The US ought to do “precisely the other” of China on the subject of crypto, says Katie Haun
Katie Haun, Andreessen Horowitz general partner.
Source: Andreessen Horowitz
In considering how to regulate the crypto industry, the US should look to China to find out what not to do, said Katie Haun, partner at Andreessen Horowitz.
“This is an opportunity for the United States because I believe we should be doing exactly the opposite of what China is doing in this area,” said Haun, a former federal attorney who is now in charge of managing Andreessen Horowitz’s crypto investments helps CNBC’s Delivering Alpha conference.
Earlier this year, China created its own digital currency, the digital yuan, which is controlled by the People’s Bank of China. The currency is intended to replace part of the currency in circulation. China has conducted real-world tests for the digital currency in a number of cities including Shenzhen, Chengdu, and Suzhou.
Bitcoin and cryptocurrencies are by design not controlled by a central authority such as a bank or government, and crypto enthusiasts generally say that this is the only way to trust them.
Haun predicted that China “will tie trade, tie-up credits and other aids to the use of essentially its stablecoin,” which is a type of digital currency that is often backed by a currency. Some have linked the timing of the introduction of the digital yuan to Beijing’s renewed efforts to crack down on the broader crypto market.
Haun said the US had taken the right approach so far with central bank digital currencies or CBDCs.
“I’m glad we are studying CBDCs as a country, but we have publicly said as a country that we will study it for a few more years,” she said. “I think it’s really important that politics and the private sector in the US work together.”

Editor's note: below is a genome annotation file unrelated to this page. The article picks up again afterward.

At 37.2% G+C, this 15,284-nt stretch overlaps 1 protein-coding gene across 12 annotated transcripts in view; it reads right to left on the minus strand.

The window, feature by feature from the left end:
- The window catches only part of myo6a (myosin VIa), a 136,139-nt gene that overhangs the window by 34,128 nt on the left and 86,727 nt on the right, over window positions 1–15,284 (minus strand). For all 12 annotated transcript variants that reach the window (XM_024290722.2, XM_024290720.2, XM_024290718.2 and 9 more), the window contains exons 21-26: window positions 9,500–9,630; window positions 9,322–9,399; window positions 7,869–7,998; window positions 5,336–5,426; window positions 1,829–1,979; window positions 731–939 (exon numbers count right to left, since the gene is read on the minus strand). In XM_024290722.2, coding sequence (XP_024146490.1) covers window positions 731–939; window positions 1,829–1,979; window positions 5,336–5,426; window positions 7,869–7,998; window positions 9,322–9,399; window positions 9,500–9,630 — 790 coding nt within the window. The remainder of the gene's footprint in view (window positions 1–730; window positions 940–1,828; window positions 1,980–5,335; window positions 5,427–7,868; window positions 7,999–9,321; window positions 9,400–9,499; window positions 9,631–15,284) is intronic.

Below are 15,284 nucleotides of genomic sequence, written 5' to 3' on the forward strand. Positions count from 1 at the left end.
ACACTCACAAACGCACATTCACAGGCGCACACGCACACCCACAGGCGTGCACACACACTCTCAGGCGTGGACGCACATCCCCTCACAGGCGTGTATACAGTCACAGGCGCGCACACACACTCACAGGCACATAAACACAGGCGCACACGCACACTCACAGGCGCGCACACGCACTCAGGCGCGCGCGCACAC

Haun also plunged into the regulatory debate in the US, saying it was a “myth” that actors in the crypto industry are against any regulation.
“It’s not that the industry doesn’t want regulation,” said Haun. “She wants clarity, but neither does she want to be treated as a monolith.”
As an example, Haun described non-fungible tokens or NFTs, which are digital collectibles.
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“Why should that be regulated as a financial product and service? We don’t believe that should be so,” said Haun, who was hired as a prosecutor to investigate Bitcoin. “Regulation cannot be one size fits all.”
Haun said she was disappointed that she believes the SEC is penalizing crypto companies like Coinbase that try to be compliant. Coinbase, which has Haun on its board of directors, recently suspended its plan to launch a loan product after CEO Brian Armstrong announced that the company received a Wells notice from the SEC threatening to sue if Coinbase went ahead with the offering .
Haun said that some in the industry are punished despite “good faith efforts” while others who bypass regulations and laws “really get a free pass”.
SEE: Katie von Andreessen Horowitz on new crypto funds and the crackdown in China